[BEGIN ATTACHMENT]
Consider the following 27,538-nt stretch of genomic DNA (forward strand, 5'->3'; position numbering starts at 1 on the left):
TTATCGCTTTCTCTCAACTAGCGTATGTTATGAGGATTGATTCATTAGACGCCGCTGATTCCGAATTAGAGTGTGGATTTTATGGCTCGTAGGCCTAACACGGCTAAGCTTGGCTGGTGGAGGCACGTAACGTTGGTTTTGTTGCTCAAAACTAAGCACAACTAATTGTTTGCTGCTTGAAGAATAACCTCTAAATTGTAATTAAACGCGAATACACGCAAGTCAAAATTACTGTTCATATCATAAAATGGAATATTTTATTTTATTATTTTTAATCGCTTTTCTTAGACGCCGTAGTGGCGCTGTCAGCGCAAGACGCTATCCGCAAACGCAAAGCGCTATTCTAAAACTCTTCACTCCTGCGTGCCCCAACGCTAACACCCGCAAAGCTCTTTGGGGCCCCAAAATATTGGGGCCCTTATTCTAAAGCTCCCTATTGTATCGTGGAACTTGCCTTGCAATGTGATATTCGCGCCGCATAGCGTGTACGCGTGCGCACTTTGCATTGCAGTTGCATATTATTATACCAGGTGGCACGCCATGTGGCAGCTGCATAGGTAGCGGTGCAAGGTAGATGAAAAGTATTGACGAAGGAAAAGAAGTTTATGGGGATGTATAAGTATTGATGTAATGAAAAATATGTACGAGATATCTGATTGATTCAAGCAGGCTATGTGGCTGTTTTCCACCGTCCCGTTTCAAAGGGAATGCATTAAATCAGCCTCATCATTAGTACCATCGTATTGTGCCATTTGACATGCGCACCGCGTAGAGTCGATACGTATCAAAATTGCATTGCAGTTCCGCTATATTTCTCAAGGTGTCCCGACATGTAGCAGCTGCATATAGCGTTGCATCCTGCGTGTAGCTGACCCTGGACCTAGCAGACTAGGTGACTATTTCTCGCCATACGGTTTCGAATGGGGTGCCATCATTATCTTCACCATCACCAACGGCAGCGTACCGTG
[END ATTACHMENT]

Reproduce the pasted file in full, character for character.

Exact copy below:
Consider the following 27,538-nt stretch of genomic DNA (forward strand, 5'->3'; position numbering starts at 1 on the left):
TTATCGCTTTCTCTCAACTAGCGTATGTTATGAGGATTGATTCATTAGACGCCGCTGATTCCGAATTAGAGTGTGGATTTTATGGCTCGTAGGCCTAACACGGCTAAGCTTGGCTGGTGGAGGCACGTAACGTTGGTTTTGTTGCTCAAAACTAAGCACAACTAATTGTTTGCTGCTTGAAGAATAACCTCTAAATTGTAATTAAACGCGAATACACGCAAGTCAAAATTACTGTTCATATCATAAAATGGAATATTTTATTTTATTATTTTTAATCGCTTTTCTTAGACGCCGTAGTGGCGCTGTCAGCGCAAGACGCTATCCGCAAACGCAAAGCGCTATTCTAAAACTCTTCACTCCTGCGTGCCCCAACGCTAACACCCGCAAAGCTCTTTGGGGCCCCAAAATATTGGGGCCCTTATTCTAAAGCTCCCTATTGTATCGTGGAACTTGCCTTGCAATGTGATATTCGCGCCGCATAGCGTGTACGCGTGCGCACTTTGCATTGCAGTTGCATATTATTATACCAGGTGGCACGCCATGTGGCAGCTGCATAGGTAGCGGTGCAAGGTAGATGAAAAGTATTGACGAAGGAAAAGAAGTTTATGGGGATGTATAAGTATTGATGTAATGAAAAATATGTACGAGATATCTGATTGATTCAAGCAGGCTATGTGGCTGTTTTCCACCGTCCCGTTTCAAAGGGAATGCATTAAATCAGCCTCATCATTAGTACCATCGTATTGTGCCATTTGACATGCGCACCGCGTAGAGTCGATACGTATCAAAATTGCATTGCAGTTCCGCTATATTTCTCAAGGTGTCCCGACATGTAGCAGCTGCATATAGCGTTGCATCCTGCGTGTAGCTGACCCTGGACCTAGCAGACTAGGTGACTATTTCTCGCCATACGGTTTCGAATGGGGTGCCATCATTATCTTCACCATCACCAACGGCAGCGTACCGTG